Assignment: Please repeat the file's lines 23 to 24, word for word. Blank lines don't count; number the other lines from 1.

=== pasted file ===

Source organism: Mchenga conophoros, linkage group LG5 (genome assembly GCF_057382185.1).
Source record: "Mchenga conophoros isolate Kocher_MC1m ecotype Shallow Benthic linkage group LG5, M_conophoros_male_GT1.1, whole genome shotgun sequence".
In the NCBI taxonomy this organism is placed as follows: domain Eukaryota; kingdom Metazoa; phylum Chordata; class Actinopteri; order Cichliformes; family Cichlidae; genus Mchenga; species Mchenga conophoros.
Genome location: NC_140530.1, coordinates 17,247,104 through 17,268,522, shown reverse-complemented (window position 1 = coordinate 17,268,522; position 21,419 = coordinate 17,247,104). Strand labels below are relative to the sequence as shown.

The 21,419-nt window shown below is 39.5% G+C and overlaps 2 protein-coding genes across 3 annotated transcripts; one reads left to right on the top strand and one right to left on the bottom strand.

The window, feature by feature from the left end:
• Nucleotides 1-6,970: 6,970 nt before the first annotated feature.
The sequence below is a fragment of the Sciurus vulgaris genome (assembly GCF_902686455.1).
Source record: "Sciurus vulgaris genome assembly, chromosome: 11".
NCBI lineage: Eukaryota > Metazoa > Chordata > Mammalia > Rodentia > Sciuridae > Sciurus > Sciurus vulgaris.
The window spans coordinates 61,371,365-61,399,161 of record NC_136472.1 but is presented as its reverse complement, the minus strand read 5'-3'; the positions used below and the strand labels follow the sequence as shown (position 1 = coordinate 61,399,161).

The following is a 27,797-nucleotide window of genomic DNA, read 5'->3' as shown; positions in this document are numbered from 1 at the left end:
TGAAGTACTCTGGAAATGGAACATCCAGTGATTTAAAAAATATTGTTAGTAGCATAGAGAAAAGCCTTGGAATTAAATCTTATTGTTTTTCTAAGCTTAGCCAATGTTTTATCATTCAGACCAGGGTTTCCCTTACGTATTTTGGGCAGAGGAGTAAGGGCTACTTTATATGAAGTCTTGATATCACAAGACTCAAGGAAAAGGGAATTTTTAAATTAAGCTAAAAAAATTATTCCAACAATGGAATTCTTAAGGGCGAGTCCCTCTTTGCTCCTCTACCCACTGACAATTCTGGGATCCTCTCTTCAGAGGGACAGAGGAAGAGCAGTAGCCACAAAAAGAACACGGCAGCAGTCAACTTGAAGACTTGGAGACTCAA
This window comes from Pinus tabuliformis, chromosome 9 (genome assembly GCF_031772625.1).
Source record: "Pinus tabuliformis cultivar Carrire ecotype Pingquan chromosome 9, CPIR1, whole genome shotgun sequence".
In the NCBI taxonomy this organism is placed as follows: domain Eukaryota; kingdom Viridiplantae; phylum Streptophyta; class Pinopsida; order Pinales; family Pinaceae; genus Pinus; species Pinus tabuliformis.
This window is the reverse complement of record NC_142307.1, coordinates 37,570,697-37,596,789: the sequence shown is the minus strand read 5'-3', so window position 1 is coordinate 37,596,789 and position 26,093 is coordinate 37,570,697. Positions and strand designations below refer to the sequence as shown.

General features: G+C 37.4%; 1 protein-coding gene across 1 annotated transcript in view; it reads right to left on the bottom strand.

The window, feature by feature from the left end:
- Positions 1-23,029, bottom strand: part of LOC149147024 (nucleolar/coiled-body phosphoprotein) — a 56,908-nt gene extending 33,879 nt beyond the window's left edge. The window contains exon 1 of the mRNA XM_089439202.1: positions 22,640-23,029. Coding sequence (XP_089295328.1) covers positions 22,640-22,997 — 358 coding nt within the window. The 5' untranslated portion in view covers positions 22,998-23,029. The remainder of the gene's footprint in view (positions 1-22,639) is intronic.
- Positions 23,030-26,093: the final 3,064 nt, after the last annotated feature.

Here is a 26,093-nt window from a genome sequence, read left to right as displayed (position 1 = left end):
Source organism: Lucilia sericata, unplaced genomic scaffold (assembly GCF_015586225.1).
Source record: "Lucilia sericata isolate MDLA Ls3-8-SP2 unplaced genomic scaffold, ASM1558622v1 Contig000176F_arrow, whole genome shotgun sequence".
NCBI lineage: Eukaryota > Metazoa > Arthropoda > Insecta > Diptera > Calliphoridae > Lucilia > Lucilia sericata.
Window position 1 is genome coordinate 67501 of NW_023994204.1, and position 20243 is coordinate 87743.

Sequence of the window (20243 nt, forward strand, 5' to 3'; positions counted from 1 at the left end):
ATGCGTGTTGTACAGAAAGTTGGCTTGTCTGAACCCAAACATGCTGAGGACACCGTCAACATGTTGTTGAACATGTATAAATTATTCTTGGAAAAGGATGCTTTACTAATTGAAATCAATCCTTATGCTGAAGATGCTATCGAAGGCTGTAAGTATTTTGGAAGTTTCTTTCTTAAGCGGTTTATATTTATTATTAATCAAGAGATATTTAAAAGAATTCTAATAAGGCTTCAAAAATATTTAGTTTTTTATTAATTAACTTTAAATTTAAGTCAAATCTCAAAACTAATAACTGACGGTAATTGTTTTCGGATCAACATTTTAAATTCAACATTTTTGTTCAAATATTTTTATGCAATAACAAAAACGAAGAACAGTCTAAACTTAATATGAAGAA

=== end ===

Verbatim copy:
Source organism: Lucilia sericata, unplaced genomic scaffold (assembly GCF_015586225.1).
Source record: "Lucilia sericata isolate MDLA Ls3-8-SP2 unplaced genomic scaffold, ASM1558622v1 Contig000176F_arrow, whole genome shotgun sequence".